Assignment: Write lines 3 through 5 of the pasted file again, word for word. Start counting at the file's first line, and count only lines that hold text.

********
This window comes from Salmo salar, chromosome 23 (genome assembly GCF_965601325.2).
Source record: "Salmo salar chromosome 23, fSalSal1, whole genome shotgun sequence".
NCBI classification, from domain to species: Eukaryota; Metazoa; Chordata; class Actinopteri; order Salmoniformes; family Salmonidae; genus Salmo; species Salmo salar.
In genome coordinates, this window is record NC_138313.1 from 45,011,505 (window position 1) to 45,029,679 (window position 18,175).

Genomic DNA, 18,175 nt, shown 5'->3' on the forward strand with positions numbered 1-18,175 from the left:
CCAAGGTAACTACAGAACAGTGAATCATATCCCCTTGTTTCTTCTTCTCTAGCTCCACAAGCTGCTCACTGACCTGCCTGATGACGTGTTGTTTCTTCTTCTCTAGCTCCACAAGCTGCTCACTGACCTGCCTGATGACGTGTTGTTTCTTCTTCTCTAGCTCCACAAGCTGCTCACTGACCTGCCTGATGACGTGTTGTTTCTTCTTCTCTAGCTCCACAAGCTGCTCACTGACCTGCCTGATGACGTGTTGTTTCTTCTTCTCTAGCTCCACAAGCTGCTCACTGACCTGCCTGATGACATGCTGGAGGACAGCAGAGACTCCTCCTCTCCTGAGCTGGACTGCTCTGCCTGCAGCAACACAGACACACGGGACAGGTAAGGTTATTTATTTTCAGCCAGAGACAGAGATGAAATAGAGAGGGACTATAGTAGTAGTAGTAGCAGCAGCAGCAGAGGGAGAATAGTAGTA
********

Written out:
NCBI classification, from domain to species: Eukaryota; Metazoa; Chordata; class Actinopteri; order Salmoniformes; family Salmonidae; genus Salmo; species Salmo salar.
In genome coordinates, this window is record NC_138313.1 from 45,011,505 (window position 1) to 45,029,679 (window position 18,175).

Genomic DNA, 18,175 nt, shown 5'->3' on the forward strand with positions numbered 1-18,175 from the left: